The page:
The carvings alone are noteworthy but the scale of the building shows the wealth that was about this town when wool was still king.

The Guildhall has a very chequered history… The Hall was built by the Guild of Corpus Christi, a religious organisation of local merchants. The main focus however, was on religion and charitable works. Donations were made by the wealthy though not always to help the less fortunate. As was often found in the middle ages, some bequests lined the pockets of the clergy for favourable reverences in the form of prayer. The clergy was always open to donors in the best possible light when face with the pearly gates…. for a fee 🙂

Economic turbulence was also to add more colour to the history of the Guildhall. With many fortunes dependant on wool, the collapse of the cloth trade in the early 16th century was to add to the woes of the building.

Between the 16th century and contemporary times, the Hall has been home to a council, a prison wool-store and workhouse. In the early 1950’s the National Trust took ownership.

August 2014 Awe inspiring Skies.

Wild Skies

A heart-stopping sky over Suffolk…

August 2013 was to herald a series of unreal skies. The same, it would seem was to be so for August 2014. For a period of a few days, you could be forgiven for believing “the end is nigh” when looking at the sky. Torrential downpours were forecast – serious enough to warrant amber warnings from the Met Office and from this high point in the county of Suffolk, we could see the squally rains pass us by.

To walk under these heavens was a time to remember.

September 2014 Time rolls into August.

Shaggy Inkcap

The Shaggy Inkcap… also known as “Judge’s Wig”

September brings the hint of Autumn and with that season, Mushrooms! This specimen is the ‘Shaggy Inkcap’ and lies on a well trodden path that is our “round the block” walk. It passes through the graveyard of the village church and passes by the wonderfully named “World’s End Lane”. Considering how flat East Anglia is, this part of Suffolk has ups and down that almost qualify as hills…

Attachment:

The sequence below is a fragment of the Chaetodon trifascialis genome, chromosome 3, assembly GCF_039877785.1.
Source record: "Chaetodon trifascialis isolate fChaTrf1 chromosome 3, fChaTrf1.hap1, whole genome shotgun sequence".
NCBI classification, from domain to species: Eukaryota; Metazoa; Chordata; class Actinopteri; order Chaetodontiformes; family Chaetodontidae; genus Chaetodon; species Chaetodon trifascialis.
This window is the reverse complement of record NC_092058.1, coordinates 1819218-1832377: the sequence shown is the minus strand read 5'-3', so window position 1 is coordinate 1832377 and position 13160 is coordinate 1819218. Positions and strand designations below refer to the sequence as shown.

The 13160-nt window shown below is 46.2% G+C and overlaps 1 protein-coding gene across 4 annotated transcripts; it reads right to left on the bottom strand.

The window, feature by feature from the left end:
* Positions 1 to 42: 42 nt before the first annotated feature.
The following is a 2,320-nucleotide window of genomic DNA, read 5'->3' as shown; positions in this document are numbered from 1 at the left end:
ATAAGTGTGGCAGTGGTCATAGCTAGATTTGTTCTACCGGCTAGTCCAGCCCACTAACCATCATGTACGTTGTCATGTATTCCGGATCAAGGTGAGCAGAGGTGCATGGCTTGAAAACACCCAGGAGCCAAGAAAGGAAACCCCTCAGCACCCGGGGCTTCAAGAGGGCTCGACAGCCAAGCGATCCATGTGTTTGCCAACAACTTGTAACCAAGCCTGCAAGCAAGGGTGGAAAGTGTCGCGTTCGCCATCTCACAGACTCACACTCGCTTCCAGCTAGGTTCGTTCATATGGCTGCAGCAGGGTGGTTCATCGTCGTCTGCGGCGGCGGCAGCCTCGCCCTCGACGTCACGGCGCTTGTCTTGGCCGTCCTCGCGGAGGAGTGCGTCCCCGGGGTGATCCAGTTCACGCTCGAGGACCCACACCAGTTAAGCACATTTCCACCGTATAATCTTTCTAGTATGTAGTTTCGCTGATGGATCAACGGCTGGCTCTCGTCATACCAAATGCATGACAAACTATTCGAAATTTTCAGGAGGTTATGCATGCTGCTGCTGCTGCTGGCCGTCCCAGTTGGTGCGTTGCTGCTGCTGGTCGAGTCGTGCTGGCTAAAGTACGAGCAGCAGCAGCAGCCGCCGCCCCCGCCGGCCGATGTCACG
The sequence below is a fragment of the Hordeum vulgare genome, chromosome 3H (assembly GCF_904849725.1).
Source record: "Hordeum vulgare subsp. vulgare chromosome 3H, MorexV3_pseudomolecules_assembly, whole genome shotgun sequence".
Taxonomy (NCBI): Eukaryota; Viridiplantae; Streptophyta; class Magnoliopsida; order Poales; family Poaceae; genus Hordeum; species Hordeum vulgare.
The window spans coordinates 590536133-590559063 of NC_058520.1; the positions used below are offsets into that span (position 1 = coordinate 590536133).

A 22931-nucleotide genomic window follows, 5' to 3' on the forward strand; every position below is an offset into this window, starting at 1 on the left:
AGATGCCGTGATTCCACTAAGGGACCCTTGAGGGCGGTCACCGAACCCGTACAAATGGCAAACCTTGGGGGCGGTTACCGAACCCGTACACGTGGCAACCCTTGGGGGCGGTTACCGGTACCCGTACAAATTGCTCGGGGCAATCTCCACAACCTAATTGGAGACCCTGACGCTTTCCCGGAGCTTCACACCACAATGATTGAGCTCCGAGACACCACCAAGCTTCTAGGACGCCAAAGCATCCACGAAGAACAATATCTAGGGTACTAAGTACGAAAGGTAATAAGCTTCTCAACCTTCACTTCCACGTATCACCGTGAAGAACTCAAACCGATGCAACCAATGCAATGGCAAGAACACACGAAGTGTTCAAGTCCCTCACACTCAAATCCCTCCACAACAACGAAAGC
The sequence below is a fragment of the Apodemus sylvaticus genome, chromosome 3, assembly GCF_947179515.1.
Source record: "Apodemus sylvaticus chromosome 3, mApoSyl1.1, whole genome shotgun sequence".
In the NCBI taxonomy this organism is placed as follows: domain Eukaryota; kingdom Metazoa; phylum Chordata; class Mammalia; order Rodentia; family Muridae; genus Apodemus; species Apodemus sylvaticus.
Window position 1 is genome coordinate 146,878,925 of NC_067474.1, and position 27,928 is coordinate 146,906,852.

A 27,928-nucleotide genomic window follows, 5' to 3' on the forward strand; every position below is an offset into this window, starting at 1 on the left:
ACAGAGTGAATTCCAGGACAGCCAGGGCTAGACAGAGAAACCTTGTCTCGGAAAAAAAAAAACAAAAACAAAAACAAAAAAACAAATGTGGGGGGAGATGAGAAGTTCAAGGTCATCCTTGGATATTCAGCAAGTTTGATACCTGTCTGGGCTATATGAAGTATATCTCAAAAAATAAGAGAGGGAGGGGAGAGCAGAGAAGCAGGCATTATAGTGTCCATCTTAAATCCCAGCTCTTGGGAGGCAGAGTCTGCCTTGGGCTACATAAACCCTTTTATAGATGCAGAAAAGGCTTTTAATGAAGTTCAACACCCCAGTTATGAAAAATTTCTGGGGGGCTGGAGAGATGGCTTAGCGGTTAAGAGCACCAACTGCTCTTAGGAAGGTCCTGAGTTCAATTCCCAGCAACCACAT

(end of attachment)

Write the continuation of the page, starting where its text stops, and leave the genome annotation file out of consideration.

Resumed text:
Almost.. but not quite.

October 2014 Wilderness Calls

The Shores of Lindisfarne

A sandy beach on the northern shores of Lindisfarne..

There are a number of photographs that would fit in the space for October… and many would show a sunny day. So why this one? The answer lies in the pristine beach and vast skies that are a feature of Lindisfarne. The tide was on its way out when we arrived and this, combined with the fact it had rained heavily the previous evening, had wiped away any footprints that may have been set down the previous day. The rain had left a dipped texture to the sand making it even more alluring.

Then, there is this little branch. Almost like a skeletal hand.

November 2014 Rosehips and Diamonds.

Summer into Autumn

The Autumn sun sparkles through rain drops that had collected on rosehips..

At another point in the “around the block” route, a sparkle of light caught my eye. Move a fraction this way or that and the mote of light disappears. Finding it again, I managed to snag this shot… Luck was with me on this day. The sun was shining through a gap in the trees and no more than 10 minutes earlier or later, these rosehips would be in shadow.

December 2014 Deep Mid-Winter.

Winter Descends

This is the road that connects our village to the world…. but not for this day.

Rarely do have a winter we can actually call a winter. Many days, often dull, neither warm or cold. Sometimes though, temperatures take a tumble and the skies take on a scene W.M Turner would have recognised.

Snow and ice in our neck of the woods makes getting about tricky. Since snow and ice are rare, it is the reason us Brits just ain’t geared up for it. That said, we seemed to be taken by surprised whenever it does snow 🙂

On a day like this, I am raring to get outside. The fact the temperature may be well below the line makes the desire to get out even stronger. It was the case on this day. During the night, there was wind enough to blow snow across the road that passes between my village and our neighbours. By the time I was up and about the wind had settled to the merest of zephyrs. The clouds in the sky were like a freeze-frame.. for a long while, it seemed, they hardly moved.

All was silent. Just me out and about.


A Videographer’s day

A view from Behind the Scenes.

If you have ever watched a concert on the telly or online and was curious about how it is all done, read on 🙂 Like all professions, what is visible to the public is the tip of the iceberg – so it is for the Videographer. This wee missive sheds a little light on the preparation that is done before the ‘Record’ button is pressed. Parts of the account border on ‘technical’ but it is all kept, hopefully, within the bounds of ‘normal’ human speech 🙂